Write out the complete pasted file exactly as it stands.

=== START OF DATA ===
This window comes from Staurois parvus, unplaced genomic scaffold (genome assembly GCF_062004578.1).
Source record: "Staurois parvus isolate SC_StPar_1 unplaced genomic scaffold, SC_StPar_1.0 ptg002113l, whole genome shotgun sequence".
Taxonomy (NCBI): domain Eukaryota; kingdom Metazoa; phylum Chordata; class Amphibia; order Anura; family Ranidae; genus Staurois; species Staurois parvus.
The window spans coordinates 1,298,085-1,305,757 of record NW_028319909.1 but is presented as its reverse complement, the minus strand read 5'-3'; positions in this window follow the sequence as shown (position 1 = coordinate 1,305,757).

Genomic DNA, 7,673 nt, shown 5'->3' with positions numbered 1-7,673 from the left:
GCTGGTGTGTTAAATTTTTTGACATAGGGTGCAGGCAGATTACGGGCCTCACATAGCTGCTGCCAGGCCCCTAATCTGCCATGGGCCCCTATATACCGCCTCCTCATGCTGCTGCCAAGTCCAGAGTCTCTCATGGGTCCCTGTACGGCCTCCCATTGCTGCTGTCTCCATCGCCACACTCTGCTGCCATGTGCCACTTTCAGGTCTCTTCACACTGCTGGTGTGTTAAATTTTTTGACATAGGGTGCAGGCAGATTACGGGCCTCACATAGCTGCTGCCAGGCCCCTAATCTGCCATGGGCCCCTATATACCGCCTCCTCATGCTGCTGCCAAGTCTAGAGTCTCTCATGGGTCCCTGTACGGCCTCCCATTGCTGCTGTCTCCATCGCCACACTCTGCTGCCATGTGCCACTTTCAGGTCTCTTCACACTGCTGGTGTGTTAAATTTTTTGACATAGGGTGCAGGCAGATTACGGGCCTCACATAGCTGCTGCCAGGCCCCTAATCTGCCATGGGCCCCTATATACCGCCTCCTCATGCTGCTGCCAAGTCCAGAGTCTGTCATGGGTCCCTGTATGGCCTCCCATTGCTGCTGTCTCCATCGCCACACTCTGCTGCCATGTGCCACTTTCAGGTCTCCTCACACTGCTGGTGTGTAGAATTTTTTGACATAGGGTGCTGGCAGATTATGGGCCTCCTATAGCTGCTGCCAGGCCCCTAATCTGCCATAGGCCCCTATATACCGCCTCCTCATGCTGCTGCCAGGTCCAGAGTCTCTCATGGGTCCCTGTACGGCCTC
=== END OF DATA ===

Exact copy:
This window comes from Staurois parvus, unplaced genomic scaffold (genome assembly GCF_062004578.1).
Source record: "Staurois parvus isolate SC_StPar_1 unplaced genomic scaffold, SC_StPar_1.0 ptg002113l, whole genome shotgun sequence".
Taxonomy (NCBI): domain Eukaryota; kingdom Metazoa; phylum Chordata; class Amphibia; order Anura; family Ranidae; genus Staurois; species Staurois parvus.
The window spans coordinates 1,298,085-1,305,757 of record NW_028319909.1 but is presented as its reverse complement, the minus strand read 5'-3'; positions in this window follow the sequence as shown (position 1 = coordinate 1,305,757).

Genomic DNA, 7,673 nt, shown 5'->3' with positions numbered 1-7,673 from the left:
GCTGGTGTGTTAAATTTTTTGACATAGGGTGCAGGCAGATTACGGGCCTCACATAGCTGCTGCCAGGCCCCTAATCTGCCATGGGCCCCTATATACCGCCTCCTCATGCTGCTGCCAAGTCCAGAGTCTCTCATGGGTCCCTGTACGGCCTCCCATTGCTGCTGTCTCCATCGCCACACTCTGCTGCCATGTGCCACTTTCAGGTCTCTTCACACTGCTGGTGTGTTAAATTTTTTGACATAGGGTGCAGGCAGATTACGGGCCTCACATAGCTGCTGCCAGGCCCCTAATCTGCCATGGGCCCCTATATACCGCCTCCTCATGCTGCTGCCAAGTCTAGAGTCTCTCATGGGTCCCTGTACGGCCTCCCATTGCTGCTGTCTCCATCGCCACACTCTGCTGCCATGTGCCACTTTCAGGTCTCTTCACACTGCTGGTGTGTTAAATTTTTTGACATAGGGTGCAGGCAGATTACGGGCCTCACATAGCTGCTGCCAGGCCCCTAATCTGCCATGGGCCCCTATATACCGCCTCCTCATGCTGCTGCCAAGTCCAGAGTCTGTCATGGGTCCCTGTATGGCCTCCCATTGCTGCTGTCTCCATCGCCACACTCTGCTGCCATGTGCCACTTTCAGGTCTCCTCACACTGCTGGTGTGTAGAATTTTTTGACATAGGGTGCTGGCAGATTATGGGCCTCCTATAGCTGCTGCCAGGCCCCTAATCTGCCATAGGCCCCTATATACCGCCTCCTCATGCTGCTGCCAGGTCCAGAGTCTCTCATGGGTCCCTGTACGGCCTC